Tuesday, March 8, 2016

Arduino Shield for custom board CPLD programming and testing using pogo pins

Arduino Shield for custom board CPLD programming and testing using pogo pins

This post is just to show how I have used the Arduino JTAG programming hardware/software that I have discussed before.

The idea was to have a setup where I could both program and test a CPLD based board.

Lets see the photos:

The photo above shows the support for the board to be programmed with the pogo pins at the center, the board itself and the top shield. I have used two identical shield boards and have spaced them to give the pogo pins the proper vertical direction.

Some of the pads on the board to be tested are SMD, others are through hole. Of course, after it was assembled, I realized I should have left the pogos that go peek at through holes slightly higher that those that peek at SMD pads. That would have made the process of fitting the board much better.

In the same holes, I have mounted the board support, which is a kind of "negative" of the board. It consists of two milled pcbs, with two concentric circles to give support to the board. If you look carefully to the left of the photo, you can see a small dent that is used to give the board the proper orientation.

In this next photo, we can see the toggle clamp device used to hold the board in place in action.

In the last photo, we can see the full stack: the Arduino at the ground, the two shield boards in the middle and the support with a board in it.

Some details for those interested:

Hope you like it, comments are welcome!

Saturday, March 5, 2016

Serial Buffer Size versus Effective Bit Rate of Arduino USB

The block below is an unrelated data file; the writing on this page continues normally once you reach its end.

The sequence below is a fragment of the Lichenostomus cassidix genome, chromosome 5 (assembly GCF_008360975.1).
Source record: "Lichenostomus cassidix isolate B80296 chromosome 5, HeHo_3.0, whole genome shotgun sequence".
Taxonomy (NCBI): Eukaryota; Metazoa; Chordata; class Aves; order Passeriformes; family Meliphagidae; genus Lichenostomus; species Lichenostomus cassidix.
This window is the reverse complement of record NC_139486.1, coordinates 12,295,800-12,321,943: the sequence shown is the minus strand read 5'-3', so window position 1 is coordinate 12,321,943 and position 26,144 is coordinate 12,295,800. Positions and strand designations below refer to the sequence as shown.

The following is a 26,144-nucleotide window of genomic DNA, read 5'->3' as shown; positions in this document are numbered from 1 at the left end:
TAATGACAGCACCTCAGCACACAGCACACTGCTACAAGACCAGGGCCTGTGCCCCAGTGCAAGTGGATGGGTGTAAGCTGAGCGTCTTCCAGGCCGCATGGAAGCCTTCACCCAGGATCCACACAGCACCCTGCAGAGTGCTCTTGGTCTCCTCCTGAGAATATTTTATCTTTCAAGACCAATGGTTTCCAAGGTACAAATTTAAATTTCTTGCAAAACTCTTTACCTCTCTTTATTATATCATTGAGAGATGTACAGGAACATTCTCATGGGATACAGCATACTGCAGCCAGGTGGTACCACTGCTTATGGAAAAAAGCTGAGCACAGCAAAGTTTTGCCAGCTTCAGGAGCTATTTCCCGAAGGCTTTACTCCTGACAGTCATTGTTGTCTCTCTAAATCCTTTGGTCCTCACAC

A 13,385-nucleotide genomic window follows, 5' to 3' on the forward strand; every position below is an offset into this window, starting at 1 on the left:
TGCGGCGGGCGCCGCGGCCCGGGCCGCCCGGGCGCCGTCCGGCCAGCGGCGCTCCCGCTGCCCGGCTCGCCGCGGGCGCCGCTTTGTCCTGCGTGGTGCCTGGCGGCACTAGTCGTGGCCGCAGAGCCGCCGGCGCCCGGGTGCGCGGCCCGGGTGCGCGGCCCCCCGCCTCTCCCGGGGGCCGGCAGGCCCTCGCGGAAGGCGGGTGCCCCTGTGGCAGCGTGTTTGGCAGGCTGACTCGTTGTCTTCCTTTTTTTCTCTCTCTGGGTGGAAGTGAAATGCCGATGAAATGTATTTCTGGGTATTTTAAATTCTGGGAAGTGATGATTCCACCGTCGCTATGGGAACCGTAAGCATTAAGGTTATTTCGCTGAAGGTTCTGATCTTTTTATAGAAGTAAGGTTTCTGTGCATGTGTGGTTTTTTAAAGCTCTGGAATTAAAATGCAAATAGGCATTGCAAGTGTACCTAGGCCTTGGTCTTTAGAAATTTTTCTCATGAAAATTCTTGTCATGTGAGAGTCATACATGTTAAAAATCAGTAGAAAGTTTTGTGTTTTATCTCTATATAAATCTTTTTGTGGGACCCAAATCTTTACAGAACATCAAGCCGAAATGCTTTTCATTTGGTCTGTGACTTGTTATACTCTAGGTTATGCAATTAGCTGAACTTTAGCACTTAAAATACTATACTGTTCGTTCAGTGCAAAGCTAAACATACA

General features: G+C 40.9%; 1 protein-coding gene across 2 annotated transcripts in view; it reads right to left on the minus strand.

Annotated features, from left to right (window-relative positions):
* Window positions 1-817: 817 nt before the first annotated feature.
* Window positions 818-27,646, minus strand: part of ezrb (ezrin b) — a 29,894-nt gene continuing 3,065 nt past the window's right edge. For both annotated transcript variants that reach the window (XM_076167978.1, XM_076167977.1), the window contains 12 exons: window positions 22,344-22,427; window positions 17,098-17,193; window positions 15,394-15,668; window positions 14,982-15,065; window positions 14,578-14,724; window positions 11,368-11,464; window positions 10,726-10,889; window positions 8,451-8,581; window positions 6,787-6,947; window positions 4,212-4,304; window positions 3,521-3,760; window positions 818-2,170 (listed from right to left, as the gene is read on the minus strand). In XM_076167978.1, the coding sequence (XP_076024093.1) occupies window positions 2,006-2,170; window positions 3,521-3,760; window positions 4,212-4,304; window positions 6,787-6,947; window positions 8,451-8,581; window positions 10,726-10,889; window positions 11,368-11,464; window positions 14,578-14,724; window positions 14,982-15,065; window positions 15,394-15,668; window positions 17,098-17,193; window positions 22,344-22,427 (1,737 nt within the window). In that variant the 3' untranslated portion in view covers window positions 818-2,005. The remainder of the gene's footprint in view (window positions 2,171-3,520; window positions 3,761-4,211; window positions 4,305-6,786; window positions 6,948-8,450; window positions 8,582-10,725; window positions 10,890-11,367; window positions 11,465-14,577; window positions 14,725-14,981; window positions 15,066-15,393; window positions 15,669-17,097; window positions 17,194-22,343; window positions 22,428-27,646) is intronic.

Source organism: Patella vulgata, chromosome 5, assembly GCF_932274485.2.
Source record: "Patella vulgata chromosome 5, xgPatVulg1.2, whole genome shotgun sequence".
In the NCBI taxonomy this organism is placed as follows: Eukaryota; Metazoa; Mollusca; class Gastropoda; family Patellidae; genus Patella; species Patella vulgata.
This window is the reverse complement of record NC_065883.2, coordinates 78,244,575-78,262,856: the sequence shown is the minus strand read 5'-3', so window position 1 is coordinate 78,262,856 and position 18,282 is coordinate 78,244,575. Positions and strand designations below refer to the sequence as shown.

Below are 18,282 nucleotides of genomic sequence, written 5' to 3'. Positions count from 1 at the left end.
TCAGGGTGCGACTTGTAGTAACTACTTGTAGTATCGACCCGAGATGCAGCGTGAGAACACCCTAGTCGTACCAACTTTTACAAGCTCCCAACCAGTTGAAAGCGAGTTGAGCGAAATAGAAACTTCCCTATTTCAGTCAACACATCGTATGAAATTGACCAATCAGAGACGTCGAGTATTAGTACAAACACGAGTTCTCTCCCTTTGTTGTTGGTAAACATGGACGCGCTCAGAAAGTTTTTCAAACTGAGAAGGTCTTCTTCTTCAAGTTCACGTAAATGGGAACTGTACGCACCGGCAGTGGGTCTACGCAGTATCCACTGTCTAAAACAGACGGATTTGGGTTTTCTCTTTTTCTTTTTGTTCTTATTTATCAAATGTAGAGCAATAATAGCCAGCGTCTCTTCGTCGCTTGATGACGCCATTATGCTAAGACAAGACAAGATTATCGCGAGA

I have recently just met a few of the "gotchas" related to serial programming and memory on the Arduino, and got a few lessons. I was debugging someone else's non-working code. Non-working for, apparently, no good reason. To make a long story short, the problem was that the program used a large amount of SRAM (static RAM) memory, in the form of strings. The Arduino Uno has 32 Kib of flash, but only 2 KiB of SRAM. That is why strings in the Arduino should be kept in flash memory to save the precious SRAM. To do so, you have to use the "F()" macro, so that the compiler does that for you.

Figuring out the problem was not easy, since using "Serial.print()"  without "F()" to debug would just make things worse in an unpredictable way. But at a certain point, I got it, and since then I tried my best to spare SRAM. That is when I started facing the problem of the size of the serial buffer.

Serial communication on the Arduino has one big problem: there is no hardware flow control. That means that if you want reliable communication, you must implement your own flow control mechanism. Anything you come up with software, implies a greater overhead than what you would get with a hardware mechanism. But of course, using a larger reception buffer would minimize the problem. The larger the buffer, the smaller the number of times the flow control mechanism must work.

The Arduino software has a default size of 64 bytes for the serial buffer. I wonder if that was enough, so I wrote some code to test it.

Some theory

Lets try to come up with a model. Linear models look interesting, for a start. Lets try the following: the time that a transfer takes \((\Delta t)\) is proportional to the number of bytes we want to transfer. If you consider a serial transmission with UART, eight data bits, one start bit and one stop bit, the time to transfer one byte is proportional to either ten times the inverse of the bit rate or some byte processing overhead \((O_{byte})\), whichever is greater. But since these bytes are transfered in blocks, we can imagine that the total transfer time also has an overhead component proportional to the number of blocks \((O_{block})\). In equations: